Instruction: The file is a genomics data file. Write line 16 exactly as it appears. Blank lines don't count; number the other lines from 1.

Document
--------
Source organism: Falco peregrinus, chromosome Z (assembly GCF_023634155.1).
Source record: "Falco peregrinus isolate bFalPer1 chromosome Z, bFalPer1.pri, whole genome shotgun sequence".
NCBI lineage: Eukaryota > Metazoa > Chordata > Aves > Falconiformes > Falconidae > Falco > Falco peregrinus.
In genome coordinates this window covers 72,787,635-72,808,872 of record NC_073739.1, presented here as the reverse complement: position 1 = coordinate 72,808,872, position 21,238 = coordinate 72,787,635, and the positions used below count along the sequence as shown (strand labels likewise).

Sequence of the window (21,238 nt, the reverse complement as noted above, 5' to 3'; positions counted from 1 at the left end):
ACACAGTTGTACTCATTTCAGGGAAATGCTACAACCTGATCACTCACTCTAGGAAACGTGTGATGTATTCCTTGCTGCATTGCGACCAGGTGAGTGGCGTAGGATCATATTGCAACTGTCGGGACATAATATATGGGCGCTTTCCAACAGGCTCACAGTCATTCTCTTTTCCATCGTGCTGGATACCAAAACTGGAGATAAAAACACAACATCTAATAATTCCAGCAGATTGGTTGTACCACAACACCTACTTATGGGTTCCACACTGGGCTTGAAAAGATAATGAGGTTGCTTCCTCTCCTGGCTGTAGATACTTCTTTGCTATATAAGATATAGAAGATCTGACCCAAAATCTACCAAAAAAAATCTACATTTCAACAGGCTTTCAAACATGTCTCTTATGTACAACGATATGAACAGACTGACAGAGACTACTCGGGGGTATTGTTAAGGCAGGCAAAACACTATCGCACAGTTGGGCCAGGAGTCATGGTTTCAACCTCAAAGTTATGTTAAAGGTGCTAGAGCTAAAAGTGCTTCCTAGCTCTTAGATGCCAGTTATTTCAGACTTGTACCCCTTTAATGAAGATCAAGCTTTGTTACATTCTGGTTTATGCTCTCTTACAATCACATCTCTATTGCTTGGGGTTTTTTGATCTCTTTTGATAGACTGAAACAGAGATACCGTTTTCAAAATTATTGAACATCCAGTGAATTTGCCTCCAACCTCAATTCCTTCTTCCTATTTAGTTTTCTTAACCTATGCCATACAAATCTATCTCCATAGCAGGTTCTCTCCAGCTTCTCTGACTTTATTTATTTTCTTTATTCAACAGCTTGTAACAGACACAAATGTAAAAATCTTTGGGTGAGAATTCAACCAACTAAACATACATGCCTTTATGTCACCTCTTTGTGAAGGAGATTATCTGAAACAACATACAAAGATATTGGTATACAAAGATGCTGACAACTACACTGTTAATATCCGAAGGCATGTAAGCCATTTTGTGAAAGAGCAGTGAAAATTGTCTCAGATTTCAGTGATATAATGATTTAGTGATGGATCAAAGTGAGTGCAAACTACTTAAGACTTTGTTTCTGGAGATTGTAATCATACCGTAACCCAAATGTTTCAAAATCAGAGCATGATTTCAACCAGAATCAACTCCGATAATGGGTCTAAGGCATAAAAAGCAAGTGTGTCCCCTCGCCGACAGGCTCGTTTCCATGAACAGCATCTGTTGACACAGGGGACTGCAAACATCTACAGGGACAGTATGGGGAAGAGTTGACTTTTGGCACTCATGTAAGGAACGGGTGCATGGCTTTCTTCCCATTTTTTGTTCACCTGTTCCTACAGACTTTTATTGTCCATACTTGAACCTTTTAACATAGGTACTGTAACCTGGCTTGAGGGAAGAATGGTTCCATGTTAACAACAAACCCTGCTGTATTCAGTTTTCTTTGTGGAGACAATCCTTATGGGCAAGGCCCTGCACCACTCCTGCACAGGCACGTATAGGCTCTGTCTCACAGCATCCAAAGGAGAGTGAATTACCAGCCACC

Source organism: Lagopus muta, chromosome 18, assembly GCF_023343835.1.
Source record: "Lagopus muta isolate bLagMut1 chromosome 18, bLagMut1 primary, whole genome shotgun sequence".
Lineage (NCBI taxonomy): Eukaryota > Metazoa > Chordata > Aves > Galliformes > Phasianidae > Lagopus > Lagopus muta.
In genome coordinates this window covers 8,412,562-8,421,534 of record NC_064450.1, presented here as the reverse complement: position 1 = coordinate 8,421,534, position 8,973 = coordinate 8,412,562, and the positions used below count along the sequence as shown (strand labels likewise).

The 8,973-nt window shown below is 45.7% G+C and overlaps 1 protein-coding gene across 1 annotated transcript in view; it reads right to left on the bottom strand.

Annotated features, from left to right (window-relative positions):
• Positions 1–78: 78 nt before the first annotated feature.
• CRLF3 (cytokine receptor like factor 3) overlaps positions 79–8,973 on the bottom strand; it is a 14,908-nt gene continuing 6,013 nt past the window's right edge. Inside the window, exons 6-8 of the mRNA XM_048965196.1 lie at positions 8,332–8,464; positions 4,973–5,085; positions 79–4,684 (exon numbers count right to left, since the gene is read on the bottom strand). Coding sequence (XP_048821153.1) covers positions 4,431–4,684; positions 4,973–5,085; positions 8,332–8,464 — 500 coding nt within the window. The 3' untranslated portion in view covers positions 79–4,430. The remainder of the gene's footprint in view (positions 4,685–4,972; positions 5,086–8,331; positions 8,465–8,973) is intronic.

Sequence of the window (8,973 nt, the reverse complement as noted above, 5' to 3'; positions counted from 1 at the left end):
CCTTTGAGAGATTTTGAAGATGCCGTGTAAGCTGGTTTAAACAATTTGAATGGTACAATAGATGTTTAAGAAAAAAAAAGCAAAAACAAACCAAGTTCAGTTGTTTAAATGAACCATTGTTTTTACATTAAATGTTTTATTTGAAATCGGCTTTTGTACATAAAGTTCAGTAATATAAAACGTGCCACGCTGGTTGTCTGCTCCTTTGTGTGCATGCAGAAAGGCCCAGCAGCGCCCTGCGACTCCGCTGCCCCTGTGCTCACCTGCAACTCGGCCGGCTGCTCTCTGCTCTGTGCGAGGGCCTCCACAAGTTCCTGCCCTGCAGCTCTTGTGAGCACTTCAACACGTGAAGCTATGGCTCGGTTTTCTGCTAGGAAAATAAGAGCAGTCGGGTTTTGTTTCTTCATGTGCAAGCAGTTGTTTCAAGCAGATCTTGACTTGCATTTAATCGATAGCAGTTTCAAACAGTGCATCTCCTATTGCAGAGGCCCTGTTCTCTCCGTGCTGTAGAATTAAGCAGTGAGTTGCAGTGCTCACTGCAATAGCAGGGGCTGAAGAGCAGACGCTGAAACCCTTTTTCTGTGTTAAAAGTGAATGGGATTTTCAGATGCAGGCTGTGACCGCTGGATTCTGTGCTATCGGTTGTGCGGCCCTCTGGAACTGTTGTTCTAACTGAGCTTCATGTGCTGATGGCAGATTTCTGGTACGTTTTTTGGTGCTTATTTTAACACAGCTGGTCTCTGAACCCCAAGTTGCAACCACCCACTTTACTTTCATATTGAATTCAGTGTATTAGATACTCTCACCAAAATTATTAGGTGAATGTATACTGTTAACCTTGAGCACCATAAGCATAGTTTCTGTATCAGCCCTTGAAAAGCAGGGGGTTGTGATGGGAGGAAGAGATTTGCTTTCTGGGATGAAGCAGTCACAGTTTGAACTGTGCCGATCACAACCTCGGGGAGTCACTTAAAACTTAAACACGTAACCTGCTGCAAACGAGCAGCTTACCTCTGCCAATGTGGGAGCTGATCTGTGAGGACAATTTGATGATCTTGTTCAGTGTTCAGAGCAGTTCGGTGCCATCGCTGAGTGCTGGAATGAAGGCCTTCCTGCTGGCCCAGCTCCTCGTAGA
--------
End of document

CCTTTGAGAGATTTTGAAGATGCCGTGTAAGCTGGTTTAAACAATTTGAATGGTACAATAGATGTTTAAGAAAAAAAAAGCAAAAACAAACCAAGTTCAGTTGTTTAAATGAACCATTGTTTTTACATTAAATGTTTTATTTGAAATCGGCTTTTGTACATAAAGTTCAGTAATATAAAACGTGCCACGCTGGTTGTCTGCTCCTTTGTGTGCATGCAGAAAGGCCCAGCAGCGCCCTGCGACTCCGCTGCCCCTGTGCTCACCTGCAACTCGGCCGGCTGCTCTCTGCTCTGTGCGAGGGCCTCCACAAGTTCCTGCCCTGCAGCTCTTGTGAGCACTTCAACACGTGAAGCTATGGCTCGGTTTTCTGCTAGGAAAATAAGAGCAGTCGGGTTTTGTTTCTTCATGTGCAAGCAGTTGTTTCAAGCAGATCTTGACTTGCATTTAATCGATAGCAGTTTCAAACAGTGCATCTCCTATTGCAGAGGCCCTGTTCTCTCCGTGCTGTAGAATTAAGCAGTGAGTTGCAGTGCTCACTGCAATAGCAGGGGCTGAAGAGCAGACGCTGAAACCCTTTTTCTGTGTTAAAAGTGAATGGGATTTTCAGATGCAGGCTGTGACCGCTGGATTCTGTGCTATCGGTTGTGCGGCCCTCTGGAACTGTTGTTCTAACTGAGCTTCATGTGCTGATGGCAGATTTCTGGTACGTTTTTTGGTGCTTATTTTAACACAGCTGGTCTCTGAACCCCAAGTTGCAACCACCCACTTTACTTTCATATTGAATTCAGTGTATTAGATACTCTCACCAAAATTATTAGGTGAATGTATACTGTTAACCTTGAGCACCATAAGCATAGTTTCTGTATCAGCCCTTGAAAAGCAGGGGGTTGTGATGGGAGGAAGAGATTTGCTTTCTGGGATGAAGCAGTCACAGTTTGAACTGTGCCGATCACAACCTCGGGGAGTCACTTAAAACTTAAACACGTAACCTGCTGCAAACGAGCAGCTTACCTCTGCCAATGTGGGAGCTGATCTGTGAGGACAATTTGATGATCTTGTTCAGTGTTCAGAGCAGTTCGGTGCCATCGCTGAGTGCTGGAATGAAGGCCTTCCTGCTGGCCCAGCTCCTCGTAGA